The extract I quoted from Ned Kelly’s Jerilderie Letter lately put me in mind of an equally rough and ready folk autobiography, that of William Hanbidge, a native of Tinnahinch in the Glen of Imaal, Co. Wicklow, who lived from 1813 to 1909. He belonged to a society for the ‘discountenancing’ of vice, which always conjured images, for me, of a nonagenarian Quaker dropping into his local pub to gurn threateningly at the local drunk. Anyway, here is Hanbidge’s account of the descent into sin of the
Straford was a prosperous little place but it was also a most abominable wicked place
The scenes to be seen of a Saturday night and on Sundays were awful.
Drunkneness, prostitution, cursing and fighting.
There were always a wordy warfare carried on between the country and town lads for the country lads when they saw the weavers would shout A dish of kailcannon and an iron spoon would make any calico weaver jump over his loom with other scurrilous epithets which the others resented very much.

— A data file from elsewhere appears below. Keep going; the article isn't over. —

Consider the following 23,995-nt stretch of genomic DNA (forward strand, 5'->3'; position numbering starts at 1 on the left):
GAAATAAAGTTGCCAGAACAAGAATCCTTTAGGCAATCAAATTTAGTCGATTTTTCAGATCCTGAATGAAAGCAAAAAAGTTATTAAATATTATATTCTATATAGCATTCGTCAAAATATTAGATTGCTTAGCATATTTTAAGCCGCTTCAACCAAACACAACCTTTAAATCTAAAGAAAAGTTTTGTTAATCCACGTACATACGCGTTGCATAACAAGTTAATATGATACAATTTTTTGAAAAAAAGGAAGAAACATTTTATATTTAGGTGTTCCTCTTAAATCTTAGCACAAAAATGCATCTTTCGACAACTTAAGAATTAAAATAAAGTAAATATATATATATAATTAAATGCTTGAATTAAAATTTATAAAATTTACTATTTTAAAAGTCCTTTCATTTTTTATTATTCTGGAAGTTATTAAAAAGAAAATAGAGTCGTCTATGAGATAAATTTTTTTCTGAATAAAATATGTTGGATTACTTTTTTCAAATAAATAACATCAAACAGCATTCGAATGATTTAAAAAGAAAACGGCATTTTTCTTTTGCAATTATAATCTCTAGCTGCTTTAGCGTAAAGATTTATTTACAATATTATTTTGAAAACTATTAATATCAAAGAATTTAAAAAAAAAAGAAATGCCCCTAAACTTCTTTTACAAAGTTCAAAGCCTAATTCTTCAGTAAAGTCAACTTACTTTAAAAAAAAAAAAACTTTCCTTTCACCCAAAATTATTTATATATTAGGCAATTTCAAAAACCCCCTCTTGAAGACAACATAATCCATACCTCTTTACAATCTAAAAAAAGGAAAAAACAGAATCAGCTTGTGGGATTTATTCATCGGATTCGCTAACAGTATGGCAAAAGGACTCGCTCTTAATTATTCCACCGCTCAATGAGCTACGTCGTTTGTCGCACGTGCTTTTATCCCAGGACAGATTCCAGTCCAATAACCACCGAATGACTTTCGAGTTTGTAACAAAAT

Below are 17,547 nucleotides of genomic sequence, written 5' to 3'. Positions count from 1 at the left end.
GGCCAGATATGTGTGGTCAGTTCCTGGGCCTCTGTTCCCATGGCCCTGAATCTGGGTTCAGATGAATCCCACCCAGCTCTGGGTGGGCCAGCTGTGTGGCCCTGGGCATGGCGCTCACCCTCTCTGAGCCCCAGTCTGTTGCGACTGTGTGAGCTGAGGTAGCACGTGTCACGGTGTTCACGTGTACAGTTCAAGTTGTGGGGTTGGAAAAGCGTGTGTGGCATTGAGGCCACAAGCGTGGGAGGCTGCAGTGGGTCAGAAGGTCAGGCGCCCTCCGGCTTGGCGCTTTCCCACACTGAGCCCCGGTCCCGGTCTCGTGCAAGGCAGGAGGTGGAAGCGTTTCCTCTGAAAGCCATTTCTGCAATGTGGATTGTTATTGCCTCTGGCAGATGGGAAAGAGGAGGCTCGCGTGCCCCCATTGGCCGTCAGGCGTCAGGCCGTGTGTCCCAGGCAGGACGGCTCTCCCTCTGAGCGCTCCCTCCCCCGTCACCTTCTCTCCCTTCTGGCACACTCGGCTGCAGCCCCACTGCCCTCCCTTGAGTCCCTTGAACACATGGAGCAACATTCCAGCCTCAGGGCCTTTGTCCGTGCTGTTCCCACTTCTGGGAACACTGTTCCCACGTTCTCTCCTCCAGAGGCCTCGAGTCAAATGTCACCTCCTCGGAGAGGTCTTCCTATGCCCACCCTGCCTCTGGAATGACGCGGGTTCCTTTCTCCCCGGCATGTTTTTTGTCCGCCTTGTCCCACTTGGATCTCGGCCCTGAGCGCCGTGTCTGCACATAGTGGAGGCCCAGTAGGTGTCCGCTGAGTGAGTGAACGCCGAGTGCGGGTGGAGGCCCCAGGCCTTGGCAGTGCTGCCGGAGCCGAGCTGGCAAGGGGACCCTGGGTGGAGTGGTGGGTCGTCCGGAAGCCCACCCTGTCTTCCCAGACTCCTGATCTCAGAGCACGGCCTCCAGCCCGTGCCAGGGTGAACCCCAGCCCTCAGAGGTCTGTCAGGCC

All used to meet at a low public house about half a mile from the town on Saturday evenings and Sundays the sights which followed I cannot describe.
After a time the downfall of the town began.
Mr Orr found out that he could buy the calico ready wo much cheaper than it cost him to have it woven so he dismissed all his weavers who were scattered over many parts of
The slated houses which they lived in soon fell into ruin.
Mr Orr still continued the bleaching and printing business for a short time till his correspondent in
All the remaining employers had to seek work in
Those in the mood for more will be pleased to know that W.J. McCormack edited Hanbidge's memoirs for UCD Press a few years back (scroll down a bit). The above picture, which I found here, is not of Stratford but nearby Valleymount. The combination of Wicklow place-names and water reminds me of a bridge I encountered there once called Pennycomequick Bridge. Or am I making that up? I can't be sure.